I wanted to let you know that Open Humanities Press has just published my new book, the contents of which will hopefully be of interest to the readers of this list. Fittingly for our times, it discusses a world behind windows and screens in which we all become part of a vapour-like global labour force, no matter how creative our occupations or ambitions are.
AI ART: MACHINE VISIONS AND WARPED DREAMS by Joanna Zylinska
Like all Open Humanities Press books, AI Art is freely available to download:
Can computers be creative? Is algorithmic art just a form of Candy Crush? Cutting through the smoke and mirrors surrounding computation, robotics and artificial intelligence, Joanna Zylinska argues that, to understand the promise of AI for the creative fields, we must not confine ourselves solely to the realm of aesthetics. Instead, we need to address the role and position of the human in the current technical setup – including the associated issues of labour, robotisation and, last but not least, extinction. Offering a critique of the socio-political underpinnings of AI, AI Art: Machine Visions and Warped Dreams raises poignant questions about the conditions of art making and creativity today.
The book critically examines artworks that use AI, be it in the form of visual style transfer, algorithmic experiment or critical commentary. It also engages with their predecessors, including robotic art and net art. AI Art includes a project from Zylinska’s own art practice titled ‘View from the Window’, which explores human and nonhuman forms of intelligence, perception and action. The book closes with speculation on future art – and on art’s future.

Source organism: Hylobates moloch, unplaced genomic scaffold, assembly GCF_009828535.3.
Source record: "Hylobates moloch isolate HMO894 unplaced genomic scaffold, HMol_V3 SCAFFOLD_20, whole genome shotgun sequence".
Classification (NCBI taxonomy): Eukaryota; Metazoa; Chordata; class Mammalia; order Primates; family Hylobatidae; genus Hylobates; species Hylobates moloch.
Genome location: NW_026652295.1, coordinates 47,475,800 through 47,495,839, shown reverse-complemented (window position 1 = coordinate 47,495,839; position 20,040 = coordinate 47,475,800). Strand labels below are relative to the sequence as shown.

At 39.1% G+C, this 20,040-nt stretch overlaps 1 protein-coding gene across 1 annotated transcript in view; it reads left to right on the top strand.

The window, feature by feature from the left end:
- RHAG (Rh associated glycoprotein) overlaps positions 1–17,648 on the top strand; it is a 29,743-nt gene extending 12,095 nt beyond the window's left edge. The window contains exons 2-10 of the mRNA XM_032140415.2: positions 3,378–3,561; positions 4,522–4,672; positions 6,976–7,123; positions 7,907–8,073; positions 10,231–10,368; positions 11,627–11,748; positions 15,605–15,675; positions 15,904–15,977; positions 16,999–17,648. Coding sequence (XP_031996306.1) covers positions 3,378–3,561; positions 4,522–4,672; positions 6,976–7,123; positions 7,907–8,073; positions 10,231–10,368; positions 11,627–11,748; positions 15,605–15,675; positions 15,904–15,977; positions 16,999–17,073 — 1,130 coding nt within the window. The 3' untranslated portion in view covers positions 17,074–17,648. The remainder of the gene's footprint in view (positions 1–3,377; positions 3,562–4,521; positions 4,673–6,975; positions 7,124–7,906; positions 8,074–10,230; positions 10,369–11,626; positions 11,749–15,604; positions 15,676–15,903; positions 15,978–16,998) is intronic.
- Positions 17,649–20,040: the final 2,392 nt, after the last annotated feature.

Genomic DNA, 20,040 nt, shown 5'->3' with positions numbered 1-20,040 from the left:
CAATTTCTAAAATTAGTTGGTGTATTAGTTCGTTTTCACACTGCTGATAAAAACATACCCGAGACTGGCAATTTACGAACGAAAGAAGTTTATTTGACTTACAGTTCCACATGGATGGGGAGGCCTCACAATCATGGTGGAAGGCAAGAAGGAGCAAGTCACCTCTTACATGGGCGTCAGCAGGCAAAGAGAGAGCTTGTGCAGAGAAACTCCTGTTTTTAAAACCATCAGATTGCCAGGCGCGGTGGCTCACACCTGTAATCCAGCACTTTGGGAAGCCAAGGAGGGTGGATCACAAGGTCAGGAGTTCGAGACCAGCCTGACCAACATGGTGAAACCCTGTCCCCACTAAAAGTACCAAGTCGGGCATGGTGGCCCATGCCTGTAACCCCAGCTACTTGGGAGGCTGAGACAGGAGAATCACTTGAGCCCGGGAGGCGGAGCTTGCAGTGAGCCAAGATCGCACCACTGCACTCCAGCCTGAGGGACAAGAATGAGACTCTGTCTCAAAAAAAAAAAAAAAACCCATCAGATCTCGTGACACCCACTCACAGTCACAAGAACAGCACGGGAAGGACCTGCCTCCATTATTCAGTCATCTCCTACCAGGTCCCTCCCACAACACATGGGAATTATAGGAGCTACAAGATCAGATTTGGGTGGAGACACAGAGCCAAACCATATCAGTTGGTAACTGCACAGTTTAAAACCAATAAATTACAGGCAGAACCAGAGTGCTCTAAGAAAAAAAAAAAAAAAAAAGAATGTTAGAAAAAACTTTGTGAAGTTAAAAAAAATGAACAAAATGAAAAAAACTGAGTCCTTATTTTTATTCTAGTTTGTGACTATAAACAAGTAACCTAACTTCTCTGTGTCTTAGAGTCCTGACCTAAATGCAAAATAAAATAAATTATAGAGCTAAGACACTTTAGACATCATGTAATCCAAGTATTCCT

About the author
Joanna Zylinska is a writer, lecturer, artist, curator, and – according to the ImageNet Roulette’s algorithm – a ‘mediatrix’. She is currently Professor of New Media and Communications at Goldsmiths, University of London. The author of a number of books on art, philosophy and technology – including The End of Man: A Feminist Counterapocalypse(University of Minnesota Press, 2018), Nonhuman Photography (MIT Press, 2017) and Minimal Ethics for the Anthropocene (Open Humanities Press, 2014) – she is also involved in more experimental and collaborative publishing projects, such as Photomediations (2016). Her own art practice engages with different kinds of image-based media.